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John Krupinsky, a hockey coach who recently went viral after he demanded his players respect the National Anthem, isn’t backing down from his remarks, stating the reason he’s passionate about this issue is that he’s seen too much death and disrespect. In the video in question, Krupinsky — who also serves as a police sergeant, says, “If there’s anybody here who is going to be disrespectful to either the American or the Canadian national anthem, grab your gear and get the f*** out now because you’ll never see the ice in this arena. We don’t have that problem in hockey. We’re better than that, but there was no sense in wasting anybody’s time if that s*** was going to happen.” Here’s more from TheBlaze: The assistant coach for the Danbury Hat Tricks of the Federal Hockey League discussed the video on “Fox & Friends.” “I take pride in my country,” Krupinksy said. “I’ve unfortunately seen it cover too many coffins. I think we can take a timeout to give two minutes’ worth of respect to our soldiers, to our firemen, to your policemen. I don’t think that’s asking too much. I’m not going to apologize for asking players to show a little bit of respect when it’s either the American or Canadian national anthem.” He added, “Some people said, ‘Oh you wouldn’t let your players protest.’ I wanna be clear: My players would be free to protest on their day off. If they had something they wanted to do.” When the national anthem is playing, however, it’s an entirely different story. “I don’t think it’s too much to ask your employees to show some respect for the flag and for the country,” he reasoned. The world of sports absolutely needs more men like Krupinsky to help balance out all the…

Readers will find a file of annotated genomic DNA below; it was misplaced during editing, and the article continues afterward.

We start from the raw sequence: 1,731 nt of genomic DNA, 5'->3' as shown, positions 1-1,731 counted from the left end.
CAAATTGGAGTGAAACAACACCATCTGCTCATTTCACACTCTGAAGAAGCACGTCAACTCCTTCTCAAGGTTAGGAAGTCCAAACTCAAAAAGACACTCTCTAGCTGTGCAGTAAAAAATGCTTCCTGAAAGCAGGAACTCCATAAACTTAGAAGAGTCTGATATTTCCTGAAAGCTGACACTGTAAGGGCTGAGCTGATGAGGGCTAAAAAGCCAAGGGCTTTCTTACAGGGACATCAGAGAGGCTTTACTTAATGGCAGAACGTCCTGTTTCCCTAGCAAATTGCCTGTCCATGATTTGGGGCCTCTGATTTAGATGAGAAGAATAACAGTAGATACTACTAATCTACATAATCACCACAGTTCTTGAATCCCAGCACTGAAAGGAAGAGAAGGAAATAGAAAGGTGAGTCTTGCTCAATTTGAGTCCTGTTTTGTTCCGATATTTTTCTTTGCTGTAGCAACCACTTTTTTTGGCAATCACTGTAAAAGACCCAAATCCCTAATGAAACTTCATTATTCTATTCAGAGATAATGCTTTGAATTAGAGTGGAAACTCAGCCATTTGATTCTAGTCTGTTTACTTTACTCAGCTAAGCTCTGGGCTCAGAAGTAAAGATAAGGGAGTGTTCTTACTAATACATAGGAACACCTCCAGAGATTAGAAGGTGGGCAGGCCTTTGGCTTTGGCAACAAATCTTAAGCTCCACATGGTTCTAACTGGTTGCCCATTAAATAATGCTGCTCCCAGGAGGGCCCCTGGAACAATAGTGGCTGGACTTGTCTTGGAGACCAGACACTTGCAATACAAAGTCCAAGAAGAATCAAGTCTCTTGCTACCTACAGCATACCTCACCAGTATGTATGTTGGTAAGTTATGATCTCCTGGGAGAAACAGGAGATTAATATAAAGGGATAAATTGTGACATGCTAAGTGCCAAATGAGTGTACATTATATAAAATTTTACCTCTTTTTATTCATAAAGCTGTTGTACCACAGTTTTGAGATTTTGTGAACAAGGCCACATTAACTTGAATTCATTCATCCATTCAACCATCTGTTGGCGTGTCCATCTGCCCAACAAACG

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Good Guy Shaquille O’Neal Sees Single Mother’s Social Media Post, Leaps into Action

Shaquille O’Neal was know for being a fierce competitor in the NBA, but it’s his big heart that has been on display this week.

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Shaquille O'Neal

Shaquille O’Neal may be one of the biggest basketball stars of all time, literally and figuratively, but that doesn’t mean that he’s forgotten where he came from. This week, word of O’Neal’s goodwill was spreading rapidly via social media, after the former pro athlete took the plight of one single mother to heart. Zach Keith, a 13-year-old middle school student who plays basketball and football, already wears a size 18 shoe. As the American average male shoe size is a 10.5, his mother, Brittany, finds it difficult not only to find a pair of shoes that will fit her son, but also a pair that she’s able to afford. Brittany, who is a single mom, posted a plea for help for her 6’2″-tall son on Instagram, writing, “if you can do anything to help I will be so appreciative.” Shaq then sprung into action. Upon learning of the family’s situation, CNN affiliate WGCL in Atlanta reached out to Shaquille O’Neal, who was more than happy to have the opportunity to pay it forward. “I reminisced back how that used to be me, my mom and my dad,” O’Neal told WGCL of Zach’s story. When O’Neal was trying to find size 18 penny loafers for his prom ensemble, his father eventually found Friedman’s Shoes in Atlanta. The owner of the shoe store, Bruce Teilhaber, gave Shaq a pair of shoes for free and ever since O’Neal, now a size 22, has frequented his business. “Bruce did it for me, and I just want to return the favor,” O’Neal said. O’Neal surprised Zach and his family at Friedman’s. There, Shaq generously bought the teenager ten pairs of shoes. The gesture overwhelmed young Zach, who was both surprised and extremely thankful for the help.